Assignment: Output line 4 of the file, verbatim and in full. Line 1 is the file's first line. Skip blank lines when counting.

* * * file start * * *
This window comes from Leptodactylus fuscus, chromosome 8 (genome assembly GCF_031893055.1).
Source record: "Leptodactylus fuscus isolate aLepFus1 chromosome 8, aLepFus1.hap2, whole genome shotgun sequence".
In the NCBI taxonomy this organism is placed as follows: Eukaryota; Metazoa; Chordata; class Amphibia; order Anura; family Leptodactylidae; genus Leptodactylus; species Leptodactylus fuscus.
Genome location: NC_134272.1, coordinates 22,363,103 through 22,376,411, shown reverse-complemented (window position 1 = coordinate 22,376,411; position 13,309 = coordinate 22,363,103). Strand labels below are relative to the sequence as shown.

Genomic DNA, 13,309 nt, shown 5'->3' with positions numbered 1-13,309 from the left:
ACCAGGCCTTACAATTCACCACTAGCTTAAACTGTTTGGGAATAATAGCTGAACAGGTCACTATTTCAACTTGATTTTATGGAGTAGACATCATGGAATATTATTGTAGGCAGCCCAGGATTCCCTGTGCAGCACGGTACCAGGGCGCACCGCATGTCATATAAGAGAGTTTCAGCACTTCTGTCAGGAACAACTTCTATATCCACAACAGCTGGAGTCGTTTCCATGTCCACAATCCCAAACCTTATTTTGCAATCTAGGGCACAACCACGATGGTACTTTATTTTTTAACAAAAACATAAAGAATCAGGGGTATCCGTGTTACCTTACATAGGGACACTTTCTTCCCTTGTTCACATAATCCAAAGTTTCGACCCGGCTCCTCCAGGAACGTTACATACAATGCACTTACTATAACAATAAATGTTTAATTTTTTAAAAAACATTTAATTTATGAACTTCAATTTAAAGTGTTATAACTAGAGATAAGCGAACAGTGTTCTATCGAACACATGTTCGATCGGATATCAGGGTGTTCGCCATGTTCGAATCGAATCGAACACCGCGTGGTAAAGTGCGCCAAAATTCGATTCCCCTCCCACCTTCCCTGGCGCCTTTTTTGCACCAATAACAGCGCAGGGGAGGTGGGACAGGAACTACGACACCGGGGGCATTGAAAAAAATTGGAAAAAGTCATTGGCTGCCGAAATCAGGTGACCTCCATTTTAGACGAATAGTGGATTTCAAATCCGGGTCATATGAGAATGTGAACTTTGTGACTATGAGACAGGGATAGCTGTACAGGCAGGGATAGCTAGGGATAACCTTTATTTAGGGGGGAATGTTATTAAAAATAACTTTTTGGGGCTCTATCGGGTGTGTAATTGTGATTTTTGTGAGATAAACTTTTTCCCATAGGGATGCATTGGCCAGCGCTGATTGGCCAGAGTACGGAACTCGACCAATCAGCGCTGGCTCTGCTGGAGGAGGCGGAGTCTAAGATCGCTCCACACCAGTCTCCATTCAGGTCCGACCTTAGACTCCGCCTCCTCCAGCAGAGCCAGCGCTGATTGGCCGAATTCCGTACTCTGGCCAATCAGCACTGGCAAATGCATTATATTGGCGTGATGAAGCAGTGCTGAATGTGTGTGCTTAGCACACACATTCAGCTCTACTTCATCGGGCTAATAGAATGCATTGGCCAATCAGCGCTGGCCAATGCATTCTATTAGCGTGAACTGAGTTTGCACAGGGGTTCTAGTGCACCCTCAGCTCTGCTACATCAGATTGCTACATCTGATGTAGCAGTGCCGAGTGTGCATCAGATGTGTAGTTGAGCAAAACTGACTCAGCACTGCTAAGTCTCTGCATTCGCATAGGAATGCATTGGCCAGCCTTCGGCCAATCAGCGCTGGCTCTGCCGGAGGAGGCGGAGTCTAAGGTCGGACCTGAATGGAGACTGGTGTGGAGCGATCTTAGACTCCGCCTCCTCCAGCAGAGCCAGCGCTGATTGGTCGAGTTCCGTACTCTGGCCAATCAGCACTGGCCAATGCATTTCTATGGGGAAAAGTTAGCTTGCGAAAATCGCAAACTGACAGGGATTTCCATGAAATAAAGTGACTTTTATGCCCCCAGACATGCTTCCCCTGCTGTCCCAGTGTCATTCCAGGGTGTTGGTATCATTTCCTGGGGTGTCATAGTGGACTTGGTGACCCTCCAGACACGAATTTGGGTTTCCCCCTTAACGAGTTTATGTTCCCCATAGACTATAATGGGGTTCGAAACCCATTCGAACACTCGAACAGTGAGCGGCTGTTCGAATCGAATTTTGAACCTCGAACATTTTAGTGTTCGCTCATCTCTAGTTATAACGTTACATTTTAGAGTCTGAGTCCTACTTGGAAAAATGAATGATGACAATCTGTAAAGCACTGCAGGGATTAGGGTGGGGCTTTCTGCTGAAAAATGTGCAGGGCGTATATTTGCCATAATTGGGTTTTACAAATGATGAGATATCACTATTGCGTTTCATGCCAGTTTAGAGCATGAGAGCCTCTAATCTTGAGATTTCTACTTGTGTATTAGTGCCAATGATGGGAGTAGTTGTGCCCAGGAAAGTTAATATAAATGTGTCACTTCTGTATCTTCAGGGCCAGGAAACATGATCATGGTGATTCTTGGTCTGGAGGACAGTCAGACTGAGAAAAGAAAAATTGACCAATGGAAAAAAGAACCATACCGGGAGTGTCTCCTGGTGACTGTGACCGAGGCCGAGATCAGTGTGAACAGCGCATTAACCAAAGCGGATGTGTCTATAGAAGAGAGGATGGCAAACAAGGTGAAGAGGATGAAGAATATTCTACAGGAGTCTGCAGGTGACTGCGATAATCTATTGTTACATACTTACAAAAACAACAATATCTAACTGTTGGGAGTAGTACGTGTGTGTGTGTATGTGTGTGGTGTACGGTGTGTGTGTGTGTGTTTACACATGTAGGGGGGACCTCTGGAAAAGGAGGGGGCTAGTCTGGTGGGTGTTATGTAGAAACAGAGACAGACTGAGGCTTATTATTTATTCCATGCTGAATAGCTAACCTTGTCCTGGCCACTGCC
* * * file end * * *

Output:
Genome location: NC_134272.1, coordinates 22,363,103 through 22,376,411, shown reverse-complemented (window position 1 = coordinate 22,376,411; position 13,309 = coordinate 22,363,103). Strand labels below are relative to the sequence as shown.